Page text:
A yogi's ability to 'become light' - to concentrate light energy - is why divine manifestations in every religion are described as often blinding flashes of light. Spiritual masters see the universe as God did when it was created: as an 'undifferentiated mass of light'. Becoming one with that light, the Hindu sage and Christian saint alike is freed from the restrictions of matter, allowing 'miracles' to occur. In fact, such occurrences are actually fully in line with the laws of the universe, it is just that most humans are not able to work with them. As he notes, miracle-making is possible for anyone 'who has realized that the essence of creation is light'.
While a yogi is capable of strange powers, they are not used for the entertainment of others. The adage, "He is a fool that cannot conceal his wisdom" Yogananda felt applied to his Master Sri Yukteswar. He was plainly spoken, but quietly bent the laws of the universe around himself, so attracting little attention but having maximum effect.
Yogananda's broader message is that self-realization through yogic control of the mind and body is a science (the 'science of self-realization'). He writes, "The goal of yoga science is to calm the mind, that without distortion it may hear the infallible counsel of the Inner Voice." Intuition, which he described as 'soul guidance', was only possible when the mind was stilled.
When you pick up this book you think you are about to read an enjoyable life story of an Eastern wise man; what you get is an entree to some of the mysteries of the universe. At the beginning is the quote: "Except ye see signs and wonders, ye will not believe." (John 4:46-54) Yogananda included it because he knew people are so set in their ways that sometimes only 'miracles' can jolt them into pondering divine matters. Gurus usually do not like to discuss 'powers' as they distract the learner from the real path, but Yogananda knew that miraculous occurrences were the honey that attracted the bees to the spiritual pot.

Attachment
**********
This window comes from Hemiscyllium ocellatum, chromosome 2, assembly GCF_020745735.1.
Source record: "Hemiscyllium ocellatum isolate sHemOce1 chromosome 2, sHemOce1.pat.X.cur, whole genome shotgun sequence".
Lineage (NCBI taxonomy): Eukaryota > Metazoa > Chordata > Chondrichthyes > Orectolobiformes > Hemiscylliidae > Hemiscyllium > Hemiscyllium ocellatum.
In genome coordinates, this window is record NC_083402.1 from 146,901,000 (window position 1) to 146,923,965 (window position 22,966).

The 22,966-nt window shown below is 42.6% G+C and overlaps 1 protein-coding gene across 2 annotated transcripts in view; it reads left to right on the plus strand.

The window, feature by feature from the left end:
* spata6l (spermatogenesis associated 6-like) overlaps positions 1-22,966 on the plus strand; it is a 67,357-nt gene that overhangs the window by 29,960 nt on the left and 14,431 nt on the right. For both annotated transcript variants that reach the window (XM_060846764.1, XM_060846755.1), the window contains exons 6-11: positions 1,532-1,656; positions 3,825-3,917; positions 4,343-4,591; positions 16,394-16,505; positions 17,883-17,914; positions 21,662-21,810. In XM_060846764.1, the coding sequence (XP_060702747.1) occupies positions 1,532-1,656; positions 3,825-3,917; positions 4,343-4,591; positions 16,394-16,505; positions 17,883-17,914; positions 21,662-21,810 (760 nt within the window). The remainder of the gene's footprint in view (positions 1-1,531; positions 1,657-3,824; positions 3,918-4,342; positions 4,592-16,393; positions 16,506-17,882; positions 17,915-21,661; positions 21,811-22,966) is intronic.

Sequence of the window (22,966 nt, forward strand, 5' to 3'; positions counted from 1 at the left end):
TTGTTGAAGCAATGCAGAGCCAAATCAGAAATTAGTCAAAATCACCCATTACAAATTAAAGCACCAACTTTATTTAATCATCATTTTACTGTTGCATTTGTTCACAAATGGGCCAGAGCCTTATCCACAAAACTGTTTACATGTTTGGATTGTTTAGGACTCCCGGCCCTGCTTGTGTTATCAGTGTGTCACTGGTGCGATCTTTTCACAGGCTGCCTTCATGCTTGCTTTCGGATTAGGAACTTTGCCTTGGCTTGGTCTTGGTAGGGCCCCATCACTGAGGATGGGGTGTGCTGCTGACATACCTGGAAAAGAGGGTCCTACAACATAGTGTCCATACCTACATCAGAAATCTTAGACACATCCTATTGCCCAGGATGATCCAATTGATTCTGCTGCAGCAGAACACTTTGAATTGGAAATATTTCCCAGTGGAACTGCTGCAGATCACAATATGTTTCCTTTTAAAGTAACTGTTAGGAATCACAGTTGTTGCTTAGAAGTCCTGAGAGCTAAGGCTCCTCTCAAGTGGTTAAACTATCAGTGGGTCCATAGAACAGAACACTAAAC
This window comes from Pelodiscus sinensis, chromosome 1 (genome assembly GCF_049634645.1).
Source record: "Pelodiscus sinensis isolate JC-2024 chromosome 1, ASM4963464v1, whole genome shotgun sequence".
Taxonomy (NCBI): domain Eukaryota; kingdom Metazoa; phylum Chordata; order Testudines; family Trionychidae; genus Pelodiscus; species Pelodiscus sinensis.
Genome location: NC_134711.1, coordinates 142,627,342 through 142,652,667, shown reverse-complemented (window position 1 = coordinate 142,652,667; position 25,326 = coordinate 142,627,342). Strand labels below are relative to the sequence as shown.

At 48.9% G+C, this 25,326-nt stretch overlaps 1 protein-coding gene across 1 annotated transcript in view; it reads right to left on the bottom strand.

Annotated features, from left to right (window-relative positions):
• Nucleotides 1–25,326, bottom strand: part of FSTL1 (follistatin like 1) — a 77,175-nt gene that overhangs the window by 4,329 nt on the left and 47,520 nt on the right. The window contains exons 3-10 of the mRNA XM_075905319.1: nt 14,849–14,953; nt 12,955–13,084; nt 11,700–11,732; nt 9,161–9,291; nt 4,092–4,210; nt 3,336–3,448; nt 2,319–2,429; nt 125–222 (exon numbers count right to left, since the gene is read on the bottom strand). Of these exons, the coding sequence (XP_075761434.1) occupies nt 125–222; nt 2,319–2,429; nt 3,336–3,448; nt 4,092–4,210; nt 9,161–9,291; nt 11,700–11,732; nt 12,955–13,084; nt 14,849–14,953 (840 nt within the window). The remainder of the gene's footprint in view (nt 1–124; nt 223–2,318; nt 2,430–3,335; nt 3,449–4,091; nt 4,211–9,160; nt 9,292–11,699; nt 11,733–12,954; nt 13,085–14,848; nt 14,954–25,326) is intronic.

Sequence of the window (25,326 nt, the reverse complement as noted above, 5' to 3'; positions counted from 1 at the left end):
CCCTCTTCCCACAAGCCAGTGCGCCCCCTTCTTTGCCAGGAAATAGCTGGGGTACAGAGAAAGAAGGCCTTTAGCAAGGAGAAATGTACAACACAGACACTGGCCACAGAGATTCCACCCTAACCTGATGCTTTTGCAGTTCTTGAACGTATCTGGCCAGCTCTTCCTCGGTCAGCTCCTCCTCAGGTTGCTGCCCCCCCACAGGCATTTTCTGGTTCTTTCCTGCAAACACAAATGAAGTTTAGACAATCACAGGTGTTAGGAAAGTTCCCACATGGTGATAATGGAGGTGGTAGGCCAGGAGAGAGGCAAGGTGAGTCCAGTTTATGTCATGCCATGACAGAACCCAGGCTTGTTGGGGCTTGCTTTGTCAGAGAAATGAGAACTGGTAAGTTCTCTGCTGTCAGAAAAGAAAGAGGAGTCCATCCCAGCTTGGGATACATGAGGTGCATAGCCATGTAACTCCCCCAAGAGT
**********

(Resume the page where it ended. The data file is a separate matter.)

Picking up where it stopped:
While the Autobiography provides a fascinating introduction to the Hindu spiritual literature - the Vedas , Upanishads , Mahabarata - a great surprise of the book is that it can give you new eyes for the Bible. Yogananda was a keen scholar of the Bible, and the Autobiography is rich with footnotes comparing concepts and sayings from the Hindu scriptures with those found in the Old and New Testaments. He refers to Jesus as the 'Galilean Master', who had similar powers over matter as that of the great yogis.
It is possible to read the whole of the Autobiogaphy without believing any of it, but see if your skepticism can withstand the last page, which contains excerpts from a letter written by the director of the Forest Lawn mortuary in Los Angeles where Yogananda's body was placed after his death in 1952. Unlike every other corpus that had come his way, Yogananda's failed to show any signs of decay even three weeks after it had come in. The actual circumstances of his death, too, are remarkable, but for this and a thousand other details you should read the book.
Source: 50 Spiritual Classics: 50 Great Books of Inner Discovery, Enlightenment and Purpose, Tom Butler-Bowdon (London & Boston: Nicholas Brealey)
"A 'miracle' is commonly considered to be an effect or event without law, or beyond law. But all events in our precisely adjusted universe are lawfully wrought and lawfully explicable. The so-called miraculous powers of a great master are a natural accompaniment to his exact understanding of subtle laws that operate in the inner cosmos of consciousness."